Staff Publications

Staff Publications

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    'Staff publications' is the digital repository of Wageningen University & Research

    'Staff publications' contains references to publications authored by Wageningen University staff from 1976 onward.

    Publications authored by the staff of the Research Institutes are available from 1995 onwards.

    Full text documents are added when available. The database is updated daily and currently holds about 240,000 items, of which 72,000 in open access.

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Record number 414436
Title 'Forest governmentality': A genealogy of subject-making of forest-dependent 'scheduled tribes' in India
Author(s) Bose, P.; Arts, B.J.M.; Dijk, H. van
Source Land Use Policy 29 (2012)3. - ISSN 0264-8377 - p. 664 - 673.
Department(s) Forest and Nature Conservation Policy
Law and Governance
Publication type Refereed Article in a scientific journal
Publication year 2012
Keyword(s) indigenous people - governance - politics - rights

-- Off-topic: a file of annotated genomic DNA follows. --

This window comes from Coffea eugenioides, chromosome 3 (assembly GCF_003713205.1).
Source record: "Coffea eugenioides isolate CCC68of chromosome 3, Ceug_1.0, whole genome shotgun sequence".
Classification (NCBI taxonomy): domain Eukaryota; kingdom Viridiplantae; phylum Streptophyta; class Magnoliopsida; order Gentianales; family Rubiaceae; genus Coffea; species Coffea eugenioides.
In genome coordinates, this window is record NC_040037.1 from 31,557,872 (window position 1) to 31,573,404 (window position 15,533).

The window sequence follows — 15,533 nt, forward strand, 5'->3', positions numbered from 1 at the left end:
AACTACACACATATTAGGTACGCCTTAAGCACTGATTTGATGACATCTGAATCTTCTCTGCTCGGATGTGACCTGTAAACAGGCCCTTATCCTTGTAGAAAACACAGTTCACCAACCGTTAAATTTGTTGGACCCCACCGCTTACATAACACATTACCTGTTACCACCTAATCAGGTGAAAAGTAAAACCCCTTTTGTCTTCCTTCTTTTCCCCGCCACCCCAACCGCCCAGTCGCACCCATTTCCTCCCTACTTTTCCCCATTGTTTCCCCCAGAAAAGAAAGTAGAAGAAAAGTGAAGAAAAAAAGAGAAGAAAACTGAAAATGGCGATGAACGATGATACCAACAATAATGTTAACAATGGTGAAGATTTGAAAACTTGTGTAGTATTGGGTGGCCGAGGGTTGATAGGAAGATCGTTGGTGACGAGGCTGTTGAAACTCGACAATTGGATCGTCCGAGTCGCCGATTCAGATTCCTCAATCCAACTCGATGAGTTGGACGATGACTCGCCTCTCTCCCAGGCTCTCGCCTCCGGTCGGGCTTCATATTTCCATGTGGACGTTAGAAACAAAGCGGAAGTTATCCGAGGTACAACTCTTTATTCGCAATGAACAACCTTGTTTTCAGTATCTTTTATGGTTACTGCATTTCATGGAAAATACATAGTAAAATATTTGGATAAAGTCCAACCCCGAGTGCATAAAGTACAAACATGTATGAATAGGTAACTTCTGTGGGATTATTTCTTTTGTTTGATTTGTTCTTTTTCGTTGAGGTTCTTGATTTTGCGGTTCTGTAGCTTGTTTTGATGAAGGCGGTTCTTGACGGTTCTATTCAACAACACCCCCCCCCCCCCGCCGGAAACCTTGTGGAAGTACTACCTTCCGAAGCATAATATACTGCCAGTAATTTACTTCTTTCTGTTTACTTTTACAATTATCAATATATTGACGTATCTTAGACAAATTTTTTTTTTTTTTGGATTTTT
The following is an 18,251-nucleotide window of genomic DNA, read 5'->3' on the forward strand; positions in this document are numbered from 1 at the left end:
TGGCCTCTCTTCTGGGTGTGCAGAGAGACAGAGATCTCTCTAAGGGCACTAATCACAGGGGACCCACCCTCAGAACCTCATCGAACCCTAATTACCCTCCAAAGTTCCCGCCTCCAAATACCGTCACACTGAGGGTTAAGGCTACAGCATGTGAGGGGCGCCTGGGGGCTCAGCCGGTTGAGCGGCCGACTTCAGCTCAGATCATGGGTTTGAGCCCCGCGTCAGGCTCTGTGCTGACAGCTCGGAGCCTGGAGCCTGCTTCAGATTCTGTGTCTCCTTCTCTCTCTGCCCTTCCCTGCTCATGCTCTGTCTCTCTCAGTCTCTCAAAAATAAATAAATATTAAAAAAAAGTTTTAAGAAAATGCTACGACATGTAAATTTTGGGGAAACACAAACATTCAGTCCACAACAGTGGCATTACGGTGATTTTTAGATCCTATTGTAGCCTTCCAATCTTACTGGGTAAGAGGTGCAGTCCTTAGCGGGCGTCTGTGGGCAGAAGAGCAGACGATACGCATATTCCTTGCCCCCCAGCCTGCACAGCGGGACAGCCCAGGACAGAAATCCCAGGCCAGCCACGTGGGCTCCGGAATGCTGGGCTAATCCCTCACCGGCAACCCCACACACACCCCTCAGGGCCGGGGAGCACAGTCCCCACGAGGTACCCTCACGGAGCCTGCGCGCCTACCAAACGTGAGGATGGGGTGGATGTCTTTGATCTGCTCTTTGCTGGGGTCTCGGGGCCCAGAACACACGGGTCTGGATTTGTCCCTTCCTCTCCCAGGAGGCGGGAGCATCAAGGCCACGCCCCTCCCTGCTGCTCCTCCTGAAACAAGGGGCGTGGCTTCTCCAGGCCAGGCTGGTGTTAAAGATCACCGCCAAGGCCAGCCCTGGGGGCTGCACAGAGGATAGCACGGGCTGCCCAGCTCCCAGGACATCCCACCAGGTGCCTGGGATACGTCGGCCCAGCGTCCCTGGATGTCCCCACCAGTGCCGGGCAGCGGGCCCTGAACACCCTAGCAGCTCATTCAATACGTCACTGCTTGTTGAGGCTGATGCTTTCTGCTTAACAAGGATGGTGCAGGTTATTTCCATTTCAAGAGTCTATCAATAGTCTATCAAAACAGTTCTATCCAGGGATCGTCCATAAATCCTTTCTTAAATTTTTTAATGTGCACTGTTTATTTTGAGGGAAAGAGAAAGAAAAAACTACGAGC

Abstract This paper analyses the historical trajectories of both British colonial rule and independent India to categorise scheduled tribes and to appropriate and legalise forests in tribal areas. It builds upon Foucault's notion of governmentality to argue that the history of the scheduled tribes’ subject-making and the related history of forest demarcation is indispensable for understanding the current politics of decentralised forest management in India. Three dimensions of ‘forest governmentality’ – the history of categorisation, the politics of social identity, and the technologies of forest governance – are discussed to show how recent efforts to politicise forest tenure rights have reinforced political control over the scheduled tribes through new forms of authority, inclusion and exclusion. However, to claim their individual and community right to forestland and resources, the scheduled tribes have internalised their ‘new’ ethnic identity, thereby creating countervailing power and room to manoeuvre within the current forest governance regime. This is supported by a case study of the Bhil, a predominantly forest-dependent scheduled tribe in the semi-arid region of western India
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